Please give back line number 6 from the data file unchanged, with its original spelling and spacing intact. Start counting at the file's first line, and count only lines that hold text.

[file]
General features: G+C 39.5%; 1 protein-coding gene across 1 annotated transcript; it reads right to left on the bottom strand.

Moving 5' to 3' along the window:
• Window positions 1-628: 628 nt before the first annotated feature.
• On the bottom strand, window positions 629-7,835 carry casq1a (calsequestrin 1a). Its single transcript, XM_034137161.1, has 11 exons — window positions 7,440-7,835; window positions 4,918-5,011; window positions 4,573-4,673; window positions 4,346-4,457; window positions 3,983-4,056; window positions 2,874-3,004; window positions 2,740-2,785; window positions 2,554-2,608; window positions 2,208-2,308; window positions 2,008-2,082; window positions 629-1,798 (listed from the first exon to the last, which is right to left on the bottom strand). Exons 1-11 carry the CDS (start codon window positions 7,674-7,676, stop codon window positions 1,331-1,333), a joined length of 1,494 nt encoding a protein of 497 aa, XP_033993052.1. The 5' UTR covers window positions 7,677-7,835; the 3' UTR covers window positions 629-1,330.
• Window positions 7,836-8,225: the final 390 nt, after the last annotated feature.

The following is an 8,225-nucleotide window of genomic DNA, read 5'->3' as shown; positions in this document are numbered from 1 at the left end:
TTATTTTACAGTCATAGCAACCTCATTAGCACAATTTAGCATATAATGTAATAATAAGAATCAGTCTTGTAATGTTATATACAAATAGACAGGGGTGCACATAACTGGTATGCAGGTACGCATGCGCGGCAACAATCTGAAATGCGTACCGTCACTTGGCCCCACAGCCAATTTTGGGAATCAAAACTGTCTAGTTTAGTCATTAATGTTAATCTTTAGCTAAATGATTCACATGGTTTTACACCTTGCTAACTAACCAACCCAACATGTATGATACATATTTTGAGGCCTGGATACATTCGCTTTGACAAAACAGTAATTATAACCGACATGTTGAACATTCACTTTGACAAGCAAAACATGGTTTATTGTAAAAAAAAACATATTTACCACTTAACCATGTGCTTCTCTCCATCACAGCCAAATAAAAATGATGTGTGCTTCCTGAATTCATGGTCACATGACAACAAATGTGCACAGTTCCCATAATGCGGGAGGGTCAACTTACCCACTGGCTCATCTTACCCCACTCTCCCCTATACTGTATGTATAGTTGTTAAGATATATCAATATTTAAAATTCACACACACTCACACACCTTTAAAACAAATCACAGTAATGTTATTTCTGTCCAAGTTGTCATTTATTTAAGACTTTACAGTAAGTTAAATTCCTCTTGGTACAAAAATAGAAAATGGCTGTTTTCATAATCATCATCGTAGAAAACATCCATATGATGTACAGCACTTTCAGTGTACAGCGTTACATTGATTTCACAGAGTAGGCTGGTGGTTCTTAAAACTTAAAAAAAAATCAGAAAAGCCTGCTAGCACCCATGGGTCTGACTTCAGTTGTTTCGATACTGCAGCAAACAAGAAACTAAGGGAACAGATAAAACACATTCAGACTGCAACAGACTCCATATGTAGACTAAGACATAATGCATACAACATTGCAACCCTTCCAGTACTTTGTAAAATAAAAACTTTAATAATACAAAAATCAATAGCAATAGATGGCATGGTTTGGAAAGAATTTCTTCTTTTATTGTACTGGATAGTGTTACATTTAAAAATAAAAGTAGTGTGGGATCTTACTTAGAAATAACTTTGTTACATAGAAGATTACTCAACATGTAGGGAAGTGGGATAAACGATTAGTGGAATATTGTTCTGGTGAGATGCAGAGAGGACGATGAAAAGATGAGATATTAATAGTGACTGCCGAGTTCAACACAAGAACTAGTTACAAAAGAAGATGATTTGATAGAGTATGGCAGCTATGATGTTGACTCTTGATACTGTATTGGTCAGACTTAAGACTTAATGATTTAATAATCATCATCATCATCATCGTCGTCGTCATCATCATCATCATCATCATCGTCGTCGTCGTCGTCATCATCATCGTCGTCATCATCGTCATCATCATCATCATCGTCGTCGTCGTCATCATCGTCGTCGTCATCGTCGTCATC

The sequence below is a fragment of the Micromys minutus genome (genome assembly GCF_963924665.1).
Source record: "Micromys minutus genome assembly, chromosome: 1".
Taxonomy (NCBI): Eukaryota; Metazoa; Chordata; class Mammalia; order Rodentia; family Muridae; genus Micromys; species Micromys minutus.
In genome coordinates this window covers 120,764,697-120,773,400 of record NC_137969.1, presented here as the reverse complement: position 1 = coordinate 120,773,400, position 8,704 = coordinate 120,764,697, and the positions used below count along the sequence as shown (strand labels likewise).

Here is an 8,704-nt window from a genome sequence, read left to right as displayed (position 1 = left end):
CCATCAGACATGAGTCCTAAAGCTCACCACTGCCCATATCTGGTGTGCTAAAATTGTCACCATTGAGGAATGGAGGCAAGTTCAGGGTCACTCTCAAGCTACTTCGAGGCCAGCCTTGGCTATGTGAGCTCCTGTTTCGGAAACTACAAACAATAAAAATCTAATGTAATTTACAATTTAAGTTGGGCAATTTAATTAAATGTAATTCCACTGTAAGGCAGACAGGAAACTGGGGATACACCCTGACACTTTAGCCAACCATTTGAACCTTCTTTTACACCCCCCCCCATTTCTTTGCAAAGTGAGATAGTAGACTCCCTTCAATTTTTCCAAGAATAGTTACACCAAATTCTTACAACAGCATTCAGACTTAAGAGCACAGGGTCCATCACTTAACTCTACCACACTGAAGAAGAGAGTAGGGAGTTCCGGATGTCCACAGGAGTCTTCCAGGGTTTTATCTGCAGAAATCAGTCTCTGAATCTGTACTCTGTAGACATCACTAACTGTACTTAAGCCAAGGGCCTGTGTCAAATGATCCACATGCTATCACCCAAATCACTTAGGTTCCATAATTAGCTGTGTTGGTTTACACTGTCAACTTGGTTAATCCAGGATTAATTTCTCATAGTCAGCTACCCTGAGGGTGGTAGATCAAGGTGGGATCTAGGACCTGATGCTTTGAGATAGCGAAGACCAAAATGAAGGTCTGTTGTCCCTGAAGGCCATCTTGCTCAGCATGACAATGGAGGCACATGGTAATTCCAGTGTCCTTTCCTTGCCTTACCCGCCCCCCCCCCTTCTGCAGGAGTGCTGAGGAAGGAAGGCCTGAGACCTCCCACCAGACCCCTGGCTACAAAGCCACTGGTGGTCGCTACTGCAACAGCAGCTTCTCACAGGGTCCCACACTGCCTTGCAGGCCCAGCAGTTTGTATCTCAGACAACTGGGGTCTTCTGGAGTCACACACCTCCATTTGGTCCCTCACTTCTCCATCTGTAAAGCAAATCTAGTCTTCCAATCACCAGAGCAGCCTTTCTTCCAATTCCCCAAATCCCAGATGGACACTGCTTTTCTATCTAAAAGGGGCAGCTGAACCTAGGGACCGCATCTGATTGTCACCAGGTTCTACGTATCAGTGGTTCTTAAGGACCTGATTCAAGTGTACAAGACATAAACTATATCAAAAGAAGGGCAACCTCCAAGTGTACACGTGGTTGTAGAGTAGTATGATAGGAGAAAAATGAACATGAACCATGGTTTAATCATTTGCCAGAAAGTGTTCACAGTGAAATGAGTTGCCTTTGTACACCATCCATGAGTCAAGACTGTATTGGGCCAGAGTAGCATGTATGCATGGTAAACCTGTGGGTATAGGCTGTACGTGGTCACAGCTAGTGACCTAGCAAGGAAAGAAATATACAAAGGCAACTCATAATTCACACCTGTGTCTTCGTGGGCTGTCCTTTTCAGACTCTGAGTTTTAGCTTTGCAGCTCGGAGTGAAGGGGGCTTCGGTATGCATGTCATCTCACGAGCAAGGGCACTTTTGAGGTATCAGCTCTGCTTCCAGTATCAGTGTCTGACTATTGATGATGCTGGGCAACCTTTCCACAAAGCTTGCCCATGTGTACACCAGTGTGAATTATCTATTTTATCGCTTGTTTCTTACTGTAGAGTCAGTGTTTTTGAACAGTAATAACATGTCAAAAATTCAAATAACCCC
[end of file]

The following is an 8,225-nucleotide window of genomic DNA, read 5'->3' as shown; positions in this document are numbered from 1 at the left end: